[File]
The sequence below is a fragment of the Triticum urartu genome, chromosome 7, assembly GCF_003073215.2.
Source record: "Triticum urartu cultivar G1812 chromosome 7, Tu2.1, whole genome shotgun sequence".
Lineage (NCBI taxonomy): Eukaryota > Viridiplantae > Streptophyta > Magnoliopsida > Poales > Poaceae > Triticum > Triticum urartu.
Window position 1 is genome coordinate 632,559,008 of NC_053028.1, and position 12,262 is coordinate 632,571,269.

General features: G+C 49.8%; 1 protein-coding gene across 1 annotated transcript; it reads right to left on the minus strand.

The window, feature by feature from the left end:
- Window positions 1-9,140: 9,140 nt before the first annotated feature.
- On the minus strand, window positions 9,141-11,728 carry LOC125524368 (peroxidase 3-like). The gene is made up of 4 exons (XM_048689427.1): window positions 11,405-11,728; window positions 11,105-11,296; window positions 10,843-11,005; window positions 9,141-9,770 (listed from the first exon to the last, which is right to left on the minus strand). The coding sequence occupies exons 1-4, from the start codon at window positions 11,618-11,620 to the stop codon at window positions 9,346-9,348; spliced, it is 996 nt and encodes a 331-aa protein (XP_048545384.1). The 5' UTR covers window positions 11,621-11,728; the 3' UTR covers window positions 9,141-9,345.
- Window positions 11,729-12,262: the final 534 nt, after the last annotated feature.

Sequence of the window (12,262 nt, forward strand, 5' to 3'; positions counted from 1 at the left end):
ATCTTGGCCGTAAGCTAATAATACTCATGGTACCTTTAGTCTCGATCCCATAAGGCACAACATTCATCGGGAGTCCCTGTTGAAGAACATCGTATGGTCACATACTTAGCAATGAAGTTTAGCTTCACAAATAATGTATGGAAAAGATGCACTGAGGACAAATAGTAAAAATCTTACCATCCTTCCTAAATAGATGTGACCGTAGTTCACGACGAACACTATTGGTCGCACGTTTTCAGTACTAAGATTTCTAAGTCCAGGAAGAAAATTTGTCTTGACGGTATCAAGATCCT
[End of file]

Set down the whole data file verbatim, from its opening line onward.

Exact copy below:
The sequence below is a fragment of the Triticum urartu genome, chromosome 7, assembly GCF_003073215.2.
Source record: "Triticum urartu cultivar G1812 chromosome 7, Tu2.1, whole genome shotgun sequence".
Lineage (NCBI taxonomy): Eukaryota > Viridiplantae > Streptophyta > Magnoliopsida > Poales > Poaceae > Triticum > Triticum urartu.
Window position 1 is genome coordinate 632,559,008 of NC_053028.1, and position 12,262 is coordinate 632,571,269.

General features: G+C 49.8%; 1 protein-coding gene across 1 annotated transcript; it reads right to left on the minus strand.

The window, feature by feature from the left end:
- Window positions 1-9,140: 9,140 nt before the first annotated feature.
- On the minus strand, window positions 9,141-11,728 carry LOC125524368 (peroxidase 3-like). The gene is made up of 4 exons (XM_048689427.1): window positions 11,405-11,728; window positions 11,105-11,296; window positions 10,843-11,005; window positions 9,141-9,770 (listed from the first exon to the last, which is right to left on the minus strand). The coding sequence occupies exons 1-4, from the start codon at window positions 11,618-11,620 to the stop codon at window positions 9,346-9,348; spliced, it is 996 nt and encodes a 331-aa protein (XP_048545384.1). The 5' UTR covers window positions 11,621-11,728; the 3' UTR covers window positions 9,141-9,345.
- Window positions 11,729-12,262: the final 534 nt, after the last annotated feature.

Sequence of the window (12,262 nt, forward strand, 5' to 3'; positions counted from 1 at the left end):
ATCTTGGCCGTAAGCTAATAATACTCATGGTACCTTTAGTCTCGATCCCATAAGGCACAACATTCATCGGGAGTCCCTGTTGAAGAACATCGTATGGTCACATACTTAGCAATGAAGTTTAGCTTCACAAATAATGTATGGAAAAGATGCACTGAGGACAAATAGTAAAAATCTTACCATCCTTCCTAAATAGATGTGACCGTAGTTCACGACGAACACTATTGGTCGCACGTTTTCAGTACTAAGATTTCTAAGTCCAGGAAGAAAATTTGTCTTGACGGTATCAAGATCCT